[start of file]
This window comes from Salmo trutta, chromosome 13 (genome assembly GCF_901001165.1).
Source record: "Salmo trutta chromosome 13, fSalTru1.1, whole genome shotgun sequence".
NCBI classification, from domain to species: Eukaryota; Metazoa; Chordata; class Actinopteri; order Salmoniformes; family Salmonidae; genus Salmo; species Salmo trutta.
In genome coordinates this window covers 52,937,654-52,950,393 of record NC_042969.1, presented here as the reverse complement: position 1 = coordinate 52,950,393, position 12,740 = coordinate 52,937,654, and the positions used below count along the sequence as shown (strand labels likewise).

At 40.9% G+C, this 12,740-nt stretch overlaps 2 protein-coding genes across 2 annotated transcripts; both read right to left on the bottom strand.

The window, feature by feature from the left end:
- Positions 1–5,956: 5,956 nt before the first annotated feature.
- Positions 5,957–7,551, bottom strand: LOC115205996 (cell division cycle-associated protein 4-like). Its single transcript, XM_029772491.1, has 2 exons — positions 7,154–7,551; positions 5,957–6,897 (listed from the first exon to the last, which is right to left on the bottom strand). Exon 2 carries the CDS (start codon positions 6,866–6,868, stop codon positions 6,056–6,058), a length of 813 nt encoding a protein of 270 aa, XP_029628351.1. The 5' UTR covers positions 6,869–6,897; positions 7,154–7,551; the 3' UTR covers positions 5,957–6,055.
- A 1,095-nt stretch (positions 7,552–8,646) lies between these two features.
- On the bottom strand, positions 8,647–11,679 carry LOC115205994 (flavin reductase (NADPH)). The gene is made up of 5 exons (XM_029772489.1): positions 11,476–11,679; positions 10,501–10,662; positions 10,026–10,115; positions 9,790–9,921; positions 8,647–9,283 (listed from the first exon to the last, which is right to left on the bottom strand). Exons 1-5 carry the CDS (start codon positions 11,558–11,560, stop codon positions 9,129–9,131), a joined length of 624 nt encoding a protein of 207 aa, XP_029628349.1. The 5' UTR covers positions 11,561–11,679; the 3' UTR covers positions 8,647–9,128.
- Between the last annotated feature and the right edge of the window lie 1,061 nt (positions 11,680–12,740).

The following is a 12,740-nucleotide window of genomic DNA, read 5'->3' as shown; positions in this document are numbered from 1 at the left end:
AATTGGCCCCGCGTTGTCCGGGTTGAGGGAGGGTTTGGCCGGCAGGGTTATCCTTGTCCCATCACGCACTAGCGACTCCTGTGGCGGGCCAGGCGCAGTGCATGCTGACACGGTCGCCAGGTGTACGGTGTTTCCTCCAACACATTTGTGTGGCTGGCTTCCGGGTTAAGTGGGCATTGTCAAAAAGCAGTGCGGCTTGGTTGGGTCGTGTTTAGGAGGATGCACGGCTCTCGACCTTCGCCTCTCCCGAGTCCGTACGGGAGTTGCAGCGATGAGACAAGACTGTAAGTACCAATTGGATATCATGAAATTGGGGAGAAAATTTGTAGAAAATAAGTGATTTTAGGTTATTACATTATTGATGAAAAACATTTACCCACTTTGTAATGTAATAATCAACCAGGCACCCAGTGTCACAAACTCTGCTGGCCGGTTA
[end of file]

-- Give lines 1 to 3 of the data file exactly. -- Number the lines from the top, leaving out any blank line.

This window comes from Salmo trutta, chromosome 13 (genome assembly GCF_901001165.1).
Source record: "Salmo trutta chromosome 13, fSalTru1.1, whole genome shotgun sequence".
NCBI classification, from domain to species: Eukaryota; Metazoa; Chordata; class Actinopteri; order Salmoniformes; family Salmonidae; genus Salmo; species Salmo trutta.